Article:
While Matter of Hughes laid the groundwork for adjudicating joint-venture scenarios in the L1 context, the USCIS notes that it did not address other scenarios, such as where “owners of entities … use proxy votes to determine control of the entity.” Furthermore, subsequent USCIS guidance that built on Matter of Hughes also did not address proxy vote scenarios.

New Policy on Proxy Vote Scenarios

The USCIS explained that “[g]enerally, a proxy can be revoked at any time, unless it is coupled with an interest or made expressly irrevocable.” The USCIS detailed two situations where a proxy could be revoked:

  • “Depending on the specific jurisdiction governing the entity in which a proxy has been granted, the sale of an equity holder's entity may automatically revoke any proxies previously given to vote that equity”; or
  • “A proxy may also be revoked when the equity holder gives a subsequent proxy covering the same equity or attends a meeting to vote the equity in person.”

The USCIS noted that situations where proxies may be revoked is an issue if the petitioner is relying on proxy votes to satisfy the L1 requirements. To this effect, the memo noted that, while majority ownership is not required to establish a qualifying relationship, 8 C.F.R. 214.2(l)(1)(ii)(L) does require that affiliates share both common ownership and control.

Accordingly, the memo stated that in proxy vote scenarios, “a petitioner can show control by submitting documentation demonstrating that one or more equity holders irrevocably granted the abilityto vote their equity to another equity holder, thereby effectively (and legally) giving the equity holder 'control' over the company or companies in question” (emphasis added). Here, the USCIS staked its position that, in order to rely on proxies to establish control, the proxies must be irrevocable. How can a petitioner establish an irrevocable proxy? The memo offered a non-exhaustive list of possible evidence:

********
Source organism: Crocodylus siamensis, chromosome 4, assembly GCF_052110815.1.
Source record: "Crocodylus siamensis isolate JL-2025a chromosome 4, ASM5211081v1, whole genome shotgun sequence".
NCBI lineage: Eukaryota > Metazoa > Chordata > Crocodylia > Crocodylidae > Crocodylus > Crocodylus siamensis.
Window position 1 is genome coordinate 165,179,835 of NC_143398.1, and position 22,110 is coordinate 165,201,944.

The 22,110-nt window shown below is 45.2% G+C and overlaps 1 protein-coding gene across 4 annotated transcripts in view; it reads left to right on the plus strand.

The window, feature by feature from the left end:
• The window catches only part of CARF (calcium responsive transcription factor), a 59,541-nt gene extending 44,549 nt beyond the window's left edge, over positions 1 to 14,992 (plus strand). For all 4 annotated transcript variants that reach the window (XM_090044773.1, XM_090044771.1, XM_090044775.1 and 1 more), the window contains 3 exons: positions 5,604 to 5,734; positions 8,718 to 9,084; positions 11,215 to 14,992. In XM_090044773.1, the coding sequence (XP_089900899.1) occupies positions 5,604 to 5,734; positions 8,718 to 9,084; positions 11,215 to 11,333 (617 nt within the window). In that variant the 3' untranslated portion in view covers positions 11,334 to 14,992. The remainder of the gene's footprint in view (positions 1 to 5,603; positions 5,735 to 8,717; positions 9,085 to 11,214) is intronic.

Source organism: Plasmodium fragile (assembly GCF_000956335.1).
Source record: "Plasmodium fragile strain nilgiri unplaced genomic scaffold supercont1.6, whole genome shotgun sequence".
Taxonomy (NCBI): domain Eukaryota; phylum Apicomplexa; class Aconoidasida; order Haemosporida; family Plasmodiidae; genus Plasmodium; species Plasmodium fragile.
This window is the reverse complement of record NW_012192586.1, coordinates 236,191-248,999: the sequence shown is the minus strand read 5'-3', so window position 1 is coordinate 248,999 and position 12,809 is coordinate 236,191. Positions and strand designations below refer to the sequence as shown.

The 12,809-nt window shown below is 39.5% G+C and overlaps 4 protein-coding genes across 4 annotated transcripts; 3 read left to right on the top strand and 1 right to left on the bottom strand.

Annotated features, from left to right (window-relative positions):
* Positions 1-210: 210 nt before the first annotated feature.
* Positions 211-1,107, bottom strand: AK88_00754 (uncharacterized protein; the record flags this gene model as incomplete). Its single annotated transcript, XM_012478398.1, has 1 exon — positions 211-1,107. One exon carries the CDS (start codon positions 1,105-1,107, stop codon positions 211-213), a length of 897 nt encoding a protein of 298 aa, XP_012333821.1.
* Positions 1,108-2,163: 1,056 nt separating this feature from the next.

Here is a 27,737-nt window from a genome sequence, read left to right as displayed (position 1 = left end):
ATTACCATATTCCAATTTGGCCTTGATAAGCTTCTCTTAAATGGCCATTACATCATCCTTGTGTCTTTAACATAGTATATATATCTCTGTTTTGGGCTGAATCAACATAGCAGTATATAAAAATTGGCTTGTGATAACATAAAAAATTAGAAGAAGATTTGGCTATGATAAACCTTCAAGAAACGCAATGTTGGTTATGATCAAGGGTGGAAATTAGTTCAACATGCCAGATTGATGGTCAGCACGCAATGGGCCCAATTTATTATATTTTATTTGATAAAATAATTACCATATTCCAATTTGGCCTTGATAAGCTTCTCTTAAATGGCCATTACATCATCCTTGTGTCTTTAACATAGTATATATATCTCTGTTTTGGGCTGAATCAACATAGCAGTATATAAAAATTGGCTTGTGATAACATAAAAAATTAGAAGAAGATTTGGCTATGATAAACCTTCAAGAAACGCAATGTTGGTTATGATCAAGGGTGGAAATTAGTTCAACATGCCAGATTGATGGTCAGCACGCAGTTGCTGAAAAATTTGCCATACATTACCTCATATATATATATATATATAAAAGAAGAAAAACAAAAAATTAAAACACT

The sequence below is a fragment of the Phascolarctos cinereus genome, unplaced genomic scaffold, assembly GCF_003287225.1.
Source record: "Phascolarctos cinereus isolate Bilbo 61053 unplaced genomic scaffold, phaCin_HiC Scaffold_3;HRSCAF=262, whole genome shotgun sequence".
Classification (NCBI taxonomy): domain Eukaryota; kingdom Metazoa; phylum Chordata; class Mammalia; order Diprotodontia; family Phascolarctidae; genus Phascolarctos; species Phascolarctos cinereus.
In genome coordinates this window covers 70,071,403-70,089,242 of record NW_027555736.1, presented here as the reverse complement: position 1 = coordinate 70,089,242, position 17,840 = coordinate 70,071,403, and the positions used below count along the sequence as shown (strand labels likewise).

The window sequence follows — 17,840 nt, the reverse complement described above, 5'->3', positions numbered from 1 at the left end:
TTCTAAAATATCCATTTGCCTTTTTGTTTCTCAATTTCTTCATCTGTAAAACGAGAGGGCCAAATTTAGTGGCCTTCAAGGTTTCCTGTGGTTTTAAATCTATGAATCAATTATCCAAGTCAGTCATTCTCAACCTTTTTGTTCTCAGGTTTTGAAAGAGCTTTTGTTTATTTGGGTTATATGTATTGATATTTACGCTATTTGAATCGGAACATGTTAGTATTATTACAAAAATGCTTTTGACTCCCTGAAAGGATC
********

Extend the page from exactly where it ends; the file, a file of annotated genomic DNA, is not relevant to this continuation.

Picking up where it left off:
• Relevant evidence regarding the legal framework under which the proxy was granted;
  • The organization documents of the entity;
  • Irrevocable proxy agreements;
  • Official meeting minutes detailing the irrevocable proxy;
  • An affidavit from the proxy-granting equity holder with sufficient specificity regarding the details of the proxy; and
  • Other relevant evidence.

All evidence submitted by the petitioner must be “credible and sufficient for the adjudicator to determine eligibility.” The USCIS noted that the petitioner bears the burden of proof for establishing eligibility.

The memo made explicit that “to establish a qualifying relationship in situations where the petitioner has submitted documentation of control by proxy votes, the petitioner must show that the proxy votes are irrevocable from the time of filing the L-1 petition through the time of adjudication…” (emphasis added). Furthermore, the memo added that “[s]uch approval is further conditioned on evidence demonstrating that the qualifying relationship will continue to exist during the [petition] approval period requested.”

If there are changes to ownership and control after the USCIS adjudicates a petition, the petitioner is then required to file an amended petition. The memo concluded by noting that “such changes may constitute a substantial change in circumstances or represent new material information.”

Conclusion

The memo sets rules for a specific scenario where an L1 petitioner seeks to establish control of a business entity through proxy votes. In the L1 context, the memo makes clear that the proxy votes must be irrevocable from the filing of the L1 petition through its adjudication. Furthermore, the petitioner must establish that the qualifying relationship between it and the foreign employer will continue to exist throughout the petition approval period.

In addition to setting rules for establishing control through proxy votes, the memo provides limited guidance on the types of evidence that a petitioner may submit to establish that the proxies were irrevocable. As in all cases, an L1 petitioner should consult with an experienced immigration attorney for case-specific guidance based on the facts of the petitioner's situation and the most current rules, regulations, and guidance regarding L1 petitions.